As I expected, when we left the Jews' quarter the elders of our party wished to return to the hotel. But now, instead of rejoicing in this, as I had done beforehand, I felt a sudden overpowering impulse to go on at once to the bridge, and put an end to the suspense I had been wishing to protract. I declared, with unusual decision, that I would get out of the carriage and walk on alone; they might return without me. My father, thinking this merely a sample of my usual "poetic nonsense", objected that I should only do myself harm by walking in the heat; but when I persisted, he said angrily that I might follow my own absurd devices, but that Schmidt (our courier) must go with me. I assented to this, and set off with Schmidt towards the bridge. I had no sooner passed from under the archway of the grand old gate leading on to the bridge, than a trembling seized me and I turned cold under the midday sun; yet I went on; I was in search of something - a small detail which I remembered with special intensity as part of my vision. There it was - the patch of rainbow light on the pavement, transmitted through a lamp in the shape of a star."
Despite his gift of clairvoyance, there is one figure in the story, whose mind Latimer is unable to read, that is the beautiful, but cold blond, Bertha. Latimer's fascination with Bertha leads him to marry her, although with his gift of clairvoyance, he knows the marriage is doomed. In the Gothic denouement of the story, a scene worthy of Edgar Allan Poe, Bertha's maid lies on her deathbed. In the moments after her death Latimer's physician friend Charles Meunier conducts an experiment, a blood transfusion that for a moment resuscitates her. The dead servant reveals Bertha's dark secret.
"For the next twenty minutes I forgot everything but Meunier and the experiment in which he was so absorbed that I think his senses would have been closed against all sounds or sights which had no relation to it. It was my task at first to keep up the artificial respiration in the body after the transfusion had been effected, but presently Meunier relieved me, and I could see the wondrous slow return of life; the breast began to heave, the inspirations became stronger, the eyelids quivered, and the soul seemed to have returned beneath them. The artificial respiration was withdrawn: still the breathing continued, and there was a movement of the lips.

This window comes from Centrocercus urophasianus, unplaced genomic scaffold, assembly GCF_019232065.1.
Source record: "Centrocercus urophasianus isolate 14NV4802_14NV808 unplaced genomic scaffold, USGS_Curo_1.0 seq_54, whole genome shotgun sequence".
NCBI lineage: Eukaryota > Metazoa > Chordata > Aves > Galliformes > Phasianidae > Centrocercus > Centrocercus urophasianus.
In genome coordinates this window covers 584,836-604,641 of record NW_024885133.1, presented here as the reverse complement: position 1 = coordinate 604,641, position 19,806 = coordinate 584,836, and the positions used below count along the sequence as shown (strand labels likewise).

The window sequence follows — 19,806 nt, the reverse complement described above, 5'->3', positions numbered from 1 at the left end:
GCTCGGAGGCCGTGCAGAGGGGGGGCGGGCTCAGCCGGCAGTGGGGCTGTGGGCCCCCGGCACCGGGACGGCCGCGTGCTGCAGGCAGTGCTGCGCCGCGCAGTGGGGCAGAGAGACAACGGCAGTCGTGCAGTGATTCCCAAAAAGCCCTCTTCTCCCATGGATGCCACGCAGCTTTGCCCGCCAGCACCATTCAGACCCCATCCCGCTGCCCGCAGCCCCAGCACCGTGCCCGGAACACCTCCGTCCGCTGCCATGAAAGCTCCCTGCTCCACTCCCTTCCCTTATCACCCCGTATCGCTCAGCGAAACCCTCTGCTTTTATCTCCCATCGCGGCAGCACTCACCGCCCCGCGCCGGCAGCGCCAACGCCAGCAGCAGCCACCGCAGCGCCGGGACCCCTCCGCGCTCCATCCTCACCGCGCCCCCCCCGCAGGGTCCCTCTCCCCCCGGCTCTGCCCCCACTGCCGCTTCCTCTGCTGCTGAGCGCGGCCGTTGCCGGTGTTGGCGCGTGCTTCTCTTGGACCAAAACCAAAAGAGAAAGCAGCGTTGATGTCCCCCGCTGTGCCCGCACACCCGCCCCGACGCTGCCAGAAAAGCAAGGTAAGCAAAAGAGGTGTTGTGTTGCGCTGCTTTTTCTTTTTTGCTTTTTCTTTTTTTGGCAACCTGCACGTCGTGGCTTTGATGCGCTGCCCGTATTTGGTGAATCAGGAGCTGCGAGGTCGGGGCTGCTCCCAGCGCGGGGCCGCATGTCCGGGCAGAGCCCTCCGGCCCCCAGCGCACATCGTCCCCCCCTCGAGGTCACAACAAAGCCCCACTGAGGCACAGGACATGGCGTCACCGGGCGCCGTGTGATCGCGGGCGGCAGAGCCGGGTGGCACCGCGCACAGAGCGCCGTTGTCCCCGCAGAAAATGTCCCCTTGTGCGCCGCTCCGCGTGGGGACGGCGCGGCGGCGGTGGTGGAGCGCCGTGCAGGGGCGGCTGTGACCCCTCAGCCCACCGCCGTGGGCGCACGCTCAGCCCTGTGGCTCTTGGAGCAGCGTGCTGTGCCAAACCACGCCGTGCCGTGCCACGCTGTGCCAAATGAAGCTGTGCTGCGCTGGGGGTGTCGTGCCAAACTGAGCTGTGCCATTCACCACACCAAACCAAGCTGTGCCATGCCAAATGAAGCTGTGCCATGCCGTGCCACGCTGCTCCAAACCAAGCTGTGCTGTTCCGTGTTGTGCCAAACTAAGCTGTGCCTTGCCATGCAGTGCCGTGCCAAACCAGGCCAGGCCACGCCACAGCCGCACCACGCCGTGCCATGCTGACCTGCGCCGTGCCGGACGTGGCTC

Just then I heard the handle of the door moving: I suppose Bertha had heard from the women that they had been dismissed: probably a vague fear had arisen in her mind, for she entered with a look of alarm. She came to the foot of the bed and gave a stifled cry.
The dead woman's eyes were wide open, and met hers in a full recognition of hate. With a sudden strong effort, the hand that Bertha had thought for ever still was pointed towards her, and the haggard face moved. The gasping eager voice said:
'You mean to poison your husband... the poison is in the black cabinet... I got it for you... you laughed at me, and told lies about me behind my back, to make me disgusting... because you were jealous... are you sorry... now?'
The lips continued to murmur, but the sounds were no longer distinct. Soon there was no sound - only a slight movement: the flame had leaped out, and was being extinguished the faster."
And that's that - George Eliot's Gothic novella from Prague, The Lifted Veil. Beyond the atmosphere of the city, the story has little to do with the real life of Prague at the time. Eliot was probably unfamiliar with what was going on in Czech literature - in fact, virtually no Czech writing had been translated into English. And that's something of a shame. Eliot was an exact contemporary of the writer described by Kundera as the mother of the Czech novel, Bozena Nemcova, and if they had met, I think the two writers would have found a huge amount to talk about.
Books for this programme supplied by Shakespeare and Sons.